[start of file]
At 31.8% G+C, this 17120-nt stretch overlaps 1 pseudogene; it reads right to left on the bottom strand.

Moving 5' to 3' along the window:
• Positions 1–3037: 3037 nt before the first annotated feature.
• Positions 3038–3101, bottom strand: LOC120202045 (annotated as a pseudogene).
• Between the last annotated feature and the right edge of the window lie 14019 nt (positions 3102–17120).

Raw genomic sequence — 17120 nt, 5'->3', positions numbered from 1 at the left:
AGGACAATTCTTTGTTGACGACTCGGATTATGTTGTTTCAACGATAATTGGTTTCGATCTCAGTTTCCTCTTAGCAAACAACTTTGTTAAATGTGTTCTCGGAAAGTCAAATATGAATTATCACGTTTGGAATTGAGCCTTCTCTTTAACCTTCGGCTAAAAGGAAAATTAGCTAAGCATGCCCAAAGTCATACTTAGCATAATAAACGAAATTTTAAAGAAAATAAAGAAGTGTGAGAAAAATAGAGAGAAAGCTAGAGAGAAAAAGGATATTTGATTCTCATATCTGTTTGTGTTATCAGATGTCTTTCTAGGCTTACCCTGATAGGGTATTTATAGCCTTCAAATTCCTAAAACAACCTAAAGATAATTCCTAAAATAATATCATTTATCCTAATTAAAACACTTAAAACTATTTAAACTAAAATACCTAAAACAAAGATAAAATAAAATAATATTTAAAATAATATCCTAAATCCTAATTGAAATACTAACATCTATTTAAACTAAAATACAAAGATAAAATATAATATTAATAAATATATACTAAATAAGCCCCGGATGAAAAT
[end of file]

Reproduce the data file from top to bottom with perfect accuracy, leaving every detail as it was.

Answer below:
At 31.8% G+C, this 17120-nt stretch overlaps 1 pseudogene; it reads right to left on the bottom strand.

Moving 5' to 3' along the window:
• Positions 1–3037: 3037 nt before the first annotated feature.
• Positions 3038–3101, bottom strand: LOC120202045 (annotated as a pseudogene).
• Between the last annotated feature and the right edge of the window lie 14019 nt (positions 3102–17120).

Raw genomic sequence — 17120 nt, 5'->3', positions numbered from 1 at the left:
AGGACAATTCTTTGTTGACGACTCGGATTATGTTGTTTCAACGATAATTGGTTTCGATCTCAGTTTCCTCTTAGCAAACAACTTTGTTAAATGTGTTCTCGGAAAGTCAAATATGAATTATCACGTTTGGAATTGAGCCTTCTCTTTAACCTTCGGCTAAAAGGAAAATTAGCTAAGCATGCCCAAAGTCATACTTAGCATAATAAACGAAATTTTAAAGAAAATAAAGAAGTGTGAGAAAAATAGAGAGAAAGCTAGAGAGAAAAAGGATATTTGATTCTCATATCTGTTTGTGTTATCAGATGTCTTTCTAGGCTTACCCTGATAGGGTATTTATAGCCTTCAAATTCCTAAAACAACCTAAAGATAATTCCTAAAATAATATCATTTATCCTAATTAAAACACTTAAAACTATTTAAACTAAAATACCTAAAACAAAGATAAAATAAAATAATATTTAAAATAATATCCTAAATCCTAATTGAAATACTAACATCTATTTAAACTAAAATACAAAGATAAAATATAATATTAATAAATATATACTAAATAAGCCCCGGATGAAAAT